Already a Silent House redux, only now the aesthetic hook isn’t the marvel of a seemingly continuous take, but a half-assed fixation on two of the horror genre’s almost-dead horses: surveillance video and found footage. As Lovely Molly is directed by Eduardo Sánchez, who’s never lived up to the promise of The Blair Witch Project, it’s almost obligatory that half the film is from the POV of a video camera. Though the footage, recorded by hot-mess Molly (Gretchen Lodge), essentially functions as a window into a tormented mindset, a form of self-surveillance, it’s actually never found—except when her hubby, Tim (Johnny Lewis), stumbles across video Molly recorded of him in a pitifully compromising position. And as it’s never revealed that she’s the eager-to-please daughter of, say, Jim McBride, her perpetual need to record the world simply scans as an excuse for the filmmakers not to have to worry about good lighting.
Though Molly’s video fetish is ultimately a go-nowhere conceit, a means of obfuscating the plot, for a while the film does get by on the creepy sense that her camera is actually being manned by someone else, perhaps the same being that starts haunting the recovering addict come nighttime. Yes, two weeks after moving into the woodsy manse that belonged to her dead pops, Molly and Tim are already calling the cops to report strange noises coming from the first floor. From there, it’s over for everyone. As Molly struggles, largely by her lonesome (Tim’s a trucker and is almost always away), with the possibility of a ghostly intruder who keeps calling out to her with the gusto of a skeevy porn director, we’re subjected to eardrum-perforating buzzes and shrieks that don’t seem to register on her ear-dar; this is a two-for-one boo-fest that puts the screws to—and, finally, just screws—characters and audiences equally.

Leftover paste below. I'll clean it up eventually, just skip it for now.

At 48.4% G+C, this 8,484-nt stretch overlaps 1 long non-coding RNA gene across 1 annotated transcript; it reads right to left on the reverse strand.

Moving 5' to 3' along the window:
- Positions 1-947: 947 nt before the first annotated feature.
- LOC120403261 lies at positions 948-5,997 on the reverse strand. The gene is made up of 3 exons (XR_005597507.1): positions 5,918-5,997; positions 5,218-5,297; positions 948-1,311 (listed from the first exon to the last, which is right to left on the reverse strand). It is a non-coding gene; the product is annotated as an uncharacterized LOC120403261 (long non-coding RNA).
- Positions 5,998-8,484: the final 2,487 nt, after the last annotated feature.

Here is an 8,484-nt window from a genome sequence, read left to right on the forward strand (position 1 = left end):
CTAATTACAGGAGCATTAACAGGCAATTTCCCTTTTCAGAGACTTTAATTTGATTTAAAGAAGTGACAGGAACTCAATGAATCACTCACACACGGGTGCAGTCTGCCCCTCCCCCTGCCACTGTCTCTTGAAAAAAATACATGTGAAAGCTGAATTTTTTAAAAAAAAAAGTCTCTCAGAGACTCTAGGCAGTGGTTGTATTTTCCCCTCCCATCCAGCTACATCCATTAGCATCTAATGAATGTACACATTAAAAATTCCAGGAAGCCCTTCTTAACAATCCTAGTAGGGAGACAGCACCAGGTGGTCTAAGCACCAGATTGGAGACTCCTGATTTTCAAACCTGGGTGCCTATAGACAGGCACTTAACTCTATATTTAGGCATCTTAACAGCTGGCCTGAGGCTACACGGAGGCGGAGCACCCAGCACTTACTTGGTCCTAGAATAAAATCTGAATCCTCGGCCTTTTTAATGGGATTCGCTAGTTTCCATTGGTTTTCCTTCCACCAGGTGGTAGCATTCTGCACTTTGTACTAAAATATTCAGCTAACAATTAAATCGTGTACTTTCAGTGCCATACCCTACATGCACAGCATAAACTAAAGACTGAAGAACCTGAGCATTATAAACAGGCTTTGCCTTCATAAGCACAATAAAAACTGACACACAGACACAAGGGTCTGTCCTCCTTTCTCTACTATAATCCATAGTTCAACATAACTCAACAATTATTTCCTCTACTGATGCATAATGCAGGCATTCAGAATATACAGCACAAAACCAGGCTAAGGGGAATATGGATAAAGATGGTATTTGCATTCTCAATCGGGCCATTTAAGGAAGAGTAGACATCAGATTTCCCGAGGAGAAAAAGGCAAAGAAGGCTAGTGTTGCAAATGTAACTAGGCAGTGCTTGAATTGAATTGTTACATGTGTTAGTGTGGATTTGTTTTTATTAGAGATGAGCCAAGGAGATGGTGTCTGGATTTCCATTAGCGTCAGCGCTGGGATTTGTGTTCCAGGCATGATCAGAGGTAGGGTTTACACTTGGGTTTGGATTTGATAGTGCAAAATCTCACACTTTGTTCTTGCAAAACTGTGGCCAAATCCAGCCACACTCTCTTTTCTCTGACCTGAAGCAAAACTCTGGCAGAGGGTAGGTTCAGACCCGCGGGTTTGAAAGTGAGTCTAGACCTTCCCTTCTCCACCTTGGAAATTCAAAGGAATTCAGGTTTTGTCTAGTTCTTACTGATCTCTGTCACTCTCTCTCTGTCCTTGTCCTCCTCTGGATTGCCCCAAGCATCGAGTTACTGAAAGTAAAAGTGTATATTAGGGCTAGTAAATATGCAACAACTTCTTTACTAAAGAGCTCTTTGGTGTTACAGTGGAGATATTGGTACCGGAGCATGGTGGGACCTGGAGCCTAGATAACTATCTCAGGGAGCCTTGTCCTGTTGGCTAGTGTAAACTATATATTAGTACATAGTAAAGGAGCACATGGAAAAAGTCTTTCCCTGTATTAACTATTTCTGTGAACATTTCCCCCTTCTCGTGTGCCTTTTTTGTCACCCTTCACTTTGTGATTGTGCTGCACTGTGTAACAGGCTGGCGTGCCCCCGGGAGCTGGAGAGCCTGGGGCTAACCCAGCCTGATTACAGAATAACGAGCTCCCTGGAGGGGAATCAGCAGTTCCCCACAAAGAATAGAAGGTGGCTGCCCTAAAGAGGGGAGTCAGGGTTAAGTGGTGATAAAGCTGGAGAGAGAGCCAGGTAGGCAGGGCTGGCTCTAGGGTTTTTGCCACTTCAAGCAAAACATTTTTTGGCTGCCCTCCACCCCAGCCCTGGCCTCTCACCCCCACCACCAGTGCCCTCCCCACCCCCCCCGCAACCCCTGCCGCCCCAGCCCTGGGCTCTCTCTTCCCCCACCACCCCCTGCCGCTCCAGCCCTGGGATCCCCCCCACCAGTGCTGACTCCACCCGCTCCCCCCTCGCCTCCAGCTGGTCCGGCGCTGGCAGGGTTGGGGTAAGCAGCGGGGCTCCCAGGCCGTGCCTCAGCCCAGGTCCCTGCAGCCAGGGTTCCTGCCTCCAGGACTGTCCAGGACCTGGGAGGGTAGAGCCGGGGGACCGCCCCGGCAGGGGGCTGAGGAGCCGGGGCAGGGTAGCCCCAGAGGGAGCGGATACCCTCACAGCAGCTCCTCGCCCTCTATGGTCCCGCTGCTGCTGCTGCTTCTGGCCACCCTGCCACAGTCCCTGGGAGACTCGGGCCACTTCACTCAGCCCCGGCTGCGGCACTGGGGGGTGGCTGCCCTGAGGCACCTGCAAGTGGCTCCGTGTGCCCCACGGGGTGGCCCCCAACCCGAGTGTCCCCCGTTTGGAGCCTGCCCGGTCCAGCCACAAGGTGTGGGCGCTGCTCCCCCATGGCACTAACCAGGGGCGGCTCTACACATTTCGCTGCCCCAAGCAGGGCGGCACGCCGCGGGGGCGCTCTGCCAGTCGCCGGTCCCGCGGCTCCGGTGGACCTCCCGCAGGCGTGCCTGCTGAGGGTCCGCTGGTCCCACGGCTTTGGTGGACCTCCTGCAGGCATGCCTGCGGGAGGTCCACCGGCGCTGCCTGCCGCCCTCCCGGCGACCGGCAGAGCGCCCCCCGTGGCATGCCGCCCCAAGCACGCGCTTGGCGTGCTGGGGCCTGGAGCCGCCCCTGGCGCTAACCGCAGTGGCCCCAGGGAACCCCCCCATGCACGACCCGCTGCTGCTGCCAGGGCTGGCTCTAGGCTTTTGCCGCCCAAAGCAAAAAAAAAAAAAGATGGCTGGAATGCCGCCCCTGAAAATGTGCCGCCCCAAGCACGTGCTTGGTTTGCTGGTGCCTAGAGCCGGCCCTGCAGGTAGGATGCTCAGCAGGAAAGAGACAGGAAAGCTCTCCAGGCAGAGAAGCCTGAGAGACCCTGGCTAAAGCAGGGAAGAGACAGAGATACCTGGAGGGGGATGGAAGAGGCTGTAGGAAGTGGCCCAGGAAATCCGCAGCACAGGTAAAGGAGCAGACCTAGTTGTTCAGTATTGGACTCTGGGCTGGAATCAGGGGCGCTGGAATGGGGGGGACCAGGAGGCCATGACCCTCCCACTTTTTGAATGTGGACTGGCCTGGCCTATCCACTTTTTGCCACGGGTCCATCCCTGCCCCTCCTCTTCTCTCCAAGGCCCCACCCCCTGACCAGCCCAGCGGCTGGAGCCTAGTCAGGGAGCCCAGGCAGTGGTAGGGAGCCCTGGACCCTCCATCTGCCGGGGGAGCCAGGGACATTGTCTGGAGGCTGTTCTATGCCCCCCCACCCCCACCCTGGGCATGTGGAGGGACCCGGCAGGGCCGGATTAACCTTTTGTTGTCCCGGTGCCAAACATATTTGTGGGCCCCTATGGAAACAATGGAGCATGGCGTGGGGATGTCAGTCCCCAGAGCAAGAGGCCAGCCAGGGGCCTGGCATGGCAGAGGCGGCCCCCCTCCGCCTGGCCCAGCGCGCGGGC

When Lovely Molly isn’t screaming at you, nervously jumping from video to film, or just boggling the mind with plot holes, it reveals a rather patient eye; a shot of Molly, tracked from behind as she travels the back corridors of her workplace, suggests that a great, straight-up horror flick can one day be made in the style of the Dardennes. But ultimately, the film’s inconsistent, largely bankrupt style is second to how hard and tackily it leans on the horror of child abuse to goose audiences. Maybe it’s progress that this film, unlike Silent House, doesn’t actually dance around the sins of the pervert father—or maybe it’s just TMI the way it rubs the heroine’s memory of her abuse in our faces. Like Molly’s own self-destructive behavior, the story merely adheres to contrived, predictable views of how the abused process and cope with grief—and such insults become Lovely Molly‘s most effective horror.